Research carried out by scientists from The University of Western Australia has shown the detrimental effects of long-term amphetamine use on the vascular system.
Many studies have confirmed the toxic effects of amphetamine use on the cardiovascular system, however the UWA study found that the drug also results in the hardening of arteries which increases more dramatically as a person gets older.
The researchers examined 55 amphetamine users, 107 tobacco users, 68 methadone users and 483 non-smokers over a five year period.
People with known cardiovascular disease or therapy or acute exposure to alcohol, cannabis or heroin were not included in the research.
Associate Professor Stuart Reece from UWA’s School of Psychiatry and Clinical Neurosciences said the results of the study suggested people who use amphetamines age much faster than non-addicts who are occasional users. It also found that long-term amphetamine users aged at an exponential rate.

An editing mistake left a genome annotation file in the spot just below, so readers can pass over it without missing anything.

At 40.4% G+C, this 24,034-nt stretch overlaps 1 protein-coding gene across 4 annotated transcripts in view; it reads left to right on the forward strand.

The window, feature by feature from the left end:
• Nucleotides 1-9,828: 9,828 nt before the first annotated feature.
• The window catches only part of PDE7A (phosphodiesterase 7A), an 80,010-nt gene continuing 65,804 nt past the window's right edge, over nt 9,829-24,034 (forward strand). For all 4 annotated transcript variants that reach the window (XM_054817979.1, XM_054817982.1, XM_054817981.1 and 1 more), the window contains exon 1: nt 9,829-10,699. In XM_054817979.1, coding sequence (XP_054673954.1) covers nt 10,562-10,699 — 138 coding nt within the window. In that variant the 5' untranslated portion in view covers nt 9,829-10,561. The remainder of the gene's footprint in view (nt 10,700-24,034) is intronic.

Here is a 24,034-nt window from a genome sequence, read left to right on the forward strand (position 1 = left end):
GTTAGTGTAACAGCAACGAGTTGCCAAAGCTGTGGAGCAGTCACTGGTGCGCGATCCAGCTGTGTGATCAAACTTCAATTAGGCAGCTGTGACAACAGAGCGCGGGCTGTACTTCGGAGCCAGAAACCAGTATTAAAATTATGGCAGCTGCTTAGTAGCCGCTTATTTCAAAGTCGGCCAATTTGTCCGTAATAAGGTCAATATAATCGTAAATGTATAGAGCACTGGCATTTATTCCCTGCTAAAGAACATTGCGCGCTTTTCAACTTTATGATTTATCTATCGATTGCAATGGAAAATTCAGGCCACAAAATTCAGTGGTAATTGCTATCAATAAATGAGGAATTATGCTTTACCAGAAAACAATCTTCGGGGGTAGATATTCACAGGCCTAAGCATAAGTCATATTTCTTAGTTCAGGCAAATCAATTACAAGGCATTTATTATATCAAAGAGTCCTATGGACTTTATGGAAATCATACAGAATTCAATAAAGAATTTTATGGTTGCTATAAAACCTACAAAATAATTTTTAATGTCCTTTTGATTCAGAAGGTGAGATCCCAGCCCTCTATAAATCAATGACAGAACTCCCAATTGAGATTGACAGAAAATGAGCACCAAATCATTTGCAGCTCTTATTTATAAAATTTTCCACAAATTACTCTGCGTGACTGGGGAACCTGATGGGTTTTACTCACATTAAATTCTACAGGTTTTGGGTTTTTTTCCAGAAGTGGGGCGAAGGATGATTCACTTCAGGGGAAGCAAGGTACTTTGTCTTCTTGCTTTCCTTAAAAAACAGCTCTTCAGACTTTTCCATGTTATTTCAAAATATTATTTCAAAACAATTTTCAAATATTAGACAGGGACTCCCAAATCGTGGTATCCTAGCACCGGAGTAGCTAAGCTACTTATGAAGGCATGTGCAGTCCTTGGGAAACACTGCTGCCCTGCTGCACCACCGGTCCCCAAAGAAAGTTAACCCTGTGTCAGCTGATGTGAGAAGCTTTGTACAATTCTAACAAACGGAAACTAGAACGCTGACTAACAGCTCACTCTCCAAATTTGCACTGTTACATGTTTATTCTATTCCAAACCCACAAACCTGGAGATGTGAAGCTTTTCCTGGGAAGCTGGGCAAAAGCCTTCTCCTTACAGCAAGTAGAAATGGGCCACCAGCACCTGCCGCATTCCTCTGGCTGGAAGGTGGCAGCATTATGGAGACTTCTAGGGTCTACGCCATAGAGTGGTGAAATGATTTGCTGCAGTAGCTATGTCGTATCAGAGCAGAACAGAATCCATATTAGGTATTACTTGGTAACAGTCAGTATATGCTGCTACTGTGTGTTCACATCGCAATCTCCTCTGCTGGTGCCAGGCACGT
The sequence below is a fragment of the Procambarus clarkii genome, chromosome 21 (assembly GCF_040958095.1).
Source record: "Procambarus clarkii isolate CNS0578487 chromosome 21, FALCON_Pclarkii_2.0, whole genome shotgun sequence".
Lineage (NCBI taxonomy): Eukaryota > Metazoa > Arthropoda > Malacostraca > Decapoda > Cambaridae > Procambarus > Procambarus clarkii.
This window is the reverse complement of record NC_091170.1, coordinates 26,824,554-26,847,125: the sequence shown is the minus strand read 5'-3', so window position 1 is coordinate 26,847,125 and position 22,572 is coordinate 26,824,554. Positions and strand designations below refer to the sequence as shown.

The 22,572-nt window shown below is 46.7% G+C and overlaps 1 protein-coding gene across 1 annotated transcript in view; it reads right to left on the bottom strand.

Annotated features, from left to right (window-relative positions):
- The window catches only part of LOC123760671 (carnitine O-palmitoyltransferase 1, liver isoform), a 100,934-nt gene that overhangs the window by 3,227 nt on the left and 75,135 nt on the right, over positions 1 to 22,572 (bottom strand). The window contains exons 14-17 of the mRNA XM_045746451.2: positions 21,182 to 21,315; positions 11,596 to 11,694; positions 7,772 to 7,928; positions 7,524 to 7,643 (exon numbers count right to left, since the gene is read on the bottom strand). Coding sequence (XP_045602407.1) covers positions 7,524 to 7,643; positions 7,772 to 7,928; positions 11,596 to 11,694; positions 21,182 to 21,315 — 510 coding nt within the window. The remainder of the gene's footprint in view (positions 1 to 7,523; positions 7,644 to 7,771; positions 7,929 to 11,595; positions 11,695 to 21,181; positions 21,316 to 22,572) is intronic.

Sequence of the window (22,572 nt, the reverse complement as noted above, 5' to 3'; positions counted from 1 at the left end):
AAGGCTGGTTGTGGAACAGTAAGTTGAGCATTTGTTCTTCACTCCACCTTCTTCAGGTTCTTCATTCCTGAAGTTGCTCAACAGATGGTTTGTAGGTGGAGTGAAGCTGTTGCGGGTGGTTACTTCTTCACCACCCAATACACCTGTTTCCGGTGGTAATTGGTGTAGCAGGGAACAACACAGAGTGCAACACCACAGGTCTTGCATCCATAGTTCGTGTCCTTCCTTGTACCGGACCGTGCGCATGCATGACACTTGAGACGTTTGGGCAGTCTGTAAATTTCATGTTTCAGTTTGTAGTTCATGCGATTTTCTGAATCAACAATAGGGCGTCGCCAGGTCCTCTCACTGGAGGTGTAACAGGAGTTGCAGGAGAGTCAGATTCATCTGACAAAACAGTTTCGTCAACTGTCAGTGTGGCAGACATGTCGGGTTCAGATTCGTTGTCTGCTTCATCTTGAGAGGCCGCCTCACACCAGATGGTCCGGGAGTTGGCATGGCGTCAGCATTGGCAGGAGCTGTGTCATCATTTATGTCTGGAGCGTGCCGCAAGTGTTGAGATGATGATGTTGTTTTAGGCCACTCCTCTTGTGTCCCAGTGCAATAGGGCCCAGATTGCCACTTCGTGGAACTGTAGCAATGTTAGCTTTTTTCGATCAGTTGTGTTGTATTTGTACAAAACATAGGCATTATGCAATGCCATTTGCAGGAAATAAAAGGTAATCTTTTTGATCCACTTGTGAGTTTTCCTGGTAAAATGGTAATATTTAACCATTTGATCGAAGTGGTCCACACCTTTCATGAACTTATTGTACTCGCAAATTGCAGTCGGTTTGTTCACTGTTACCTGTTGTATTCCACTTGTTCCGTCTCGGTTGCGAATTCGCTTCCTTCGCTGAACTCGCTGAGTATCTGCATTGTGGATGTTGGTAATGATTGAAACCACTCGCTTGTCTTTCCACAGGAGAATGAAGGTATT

“These findings show an increase in the risk of strokes, heart attacks, and many other arterial diseases from abuse of the substance,” he said.
When the results were adjusted to account for known causes of the hardening of arteries, the effects remained regardless.
“This shows the effects of amphetamines in addition to known risk factors for arterial stiffness,” Professor Reece said.
“The results validate results from another similar study we conducted recently on the effects of cannabis and opioids on the vascular system.”
The study has been published by Heart Asia.
Associate Professor Stuart Reece (+61 4) 24 439 639
David Stacey (UWA Media and Public Relations Manager) (+61 8) 6488 3229 / (+61 4) 32 637 716